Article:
With that in mind, when you compare {} === {} you are actually comparing if both collections are the same, not if both collections have the same items, which is fundamentally different. Like, both collections are empty, but they are not the same. You can have an empty basket, but it is not the same as someone else's empty basket, it is just in the same condition.

  // Not the same collection
  {} === {} // false

  const x = {}

  // Same collection
  x === x // true

This gets tricky in some situations. For example:

Dealing with aliases

  // Let's say you wanted a copy of an abject and did this
  const x = {};
  const y = x;

  // now you want to set a value for this copy
  y.a = 5;

  // however you unintentionally also modified the original, since you assigned the reference, not the values :(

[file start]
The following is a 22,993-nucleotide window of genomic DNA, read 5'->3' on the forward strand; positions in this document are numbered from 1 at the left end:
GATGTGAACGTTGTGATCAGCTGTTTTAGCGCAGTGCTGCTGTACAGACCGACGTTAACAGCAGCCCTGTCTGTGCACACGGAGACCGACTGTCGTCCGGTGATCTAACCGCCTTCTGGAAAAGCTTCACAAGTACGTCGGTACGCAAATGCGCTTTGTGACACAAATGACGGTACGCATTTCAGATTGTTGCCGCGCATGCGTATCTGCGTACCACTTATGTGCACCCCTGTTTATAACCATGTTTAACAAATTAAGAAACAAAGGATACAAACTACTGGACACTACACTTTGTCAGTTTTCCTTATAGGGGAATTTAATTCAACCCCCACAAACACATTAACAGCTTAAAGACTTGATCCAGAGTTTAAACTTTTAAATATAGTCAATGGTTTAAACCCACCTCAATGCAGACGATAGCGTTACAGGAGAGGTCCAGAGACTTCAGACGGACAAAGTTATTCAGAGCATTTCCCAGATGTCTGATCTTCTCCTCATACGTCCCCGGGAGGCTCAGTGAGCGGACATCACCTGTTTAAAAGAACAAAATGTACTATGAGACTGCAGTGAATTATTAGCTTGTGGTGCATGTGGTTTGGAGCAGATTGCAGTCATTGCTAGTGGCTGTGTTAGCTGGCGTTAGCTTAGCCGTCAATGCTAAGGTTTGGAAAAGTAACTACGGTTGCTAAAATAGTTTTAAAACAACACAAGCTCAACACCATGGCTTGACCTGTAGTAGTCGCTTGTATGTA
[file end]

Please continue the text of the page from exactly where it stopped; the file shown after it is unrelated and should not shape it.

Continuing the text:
console.log(x.a, y.a) // 5 5

This may be a simple example, but it's important to take attention to that kind of destructive bahavior, for example:

  const x = [1,2,3];
  const reversed = x.reverse(); // [3,2,1];

  // Looks ok right? However, .reverse modifies the array after being called
  // So if we do this now

  console.log(x); // [3,2,1]
  // We get the reversed array :(

Well, if you were depending on this array for something else in your application, it might stop working after that.

That is why it is a good practice to never modify anything outside the functions that you create and always return a new value instead.

let's also take a look at the different ways you could go about cloning objects and the problems this could cause.

Deconstructing and Object.assign

A common way to clone an object is to use deconstructing like this:

  const x = { a: 1 };
  const y = { ...x }; // same as Object.assign({}, x);

  y.a = 5;

  console.log(x.a, y.a) // 1 5

This will work nice for most of the cases, but the problem arises when we have nested reference types inside it.

  const x = { a: { b: 2 } };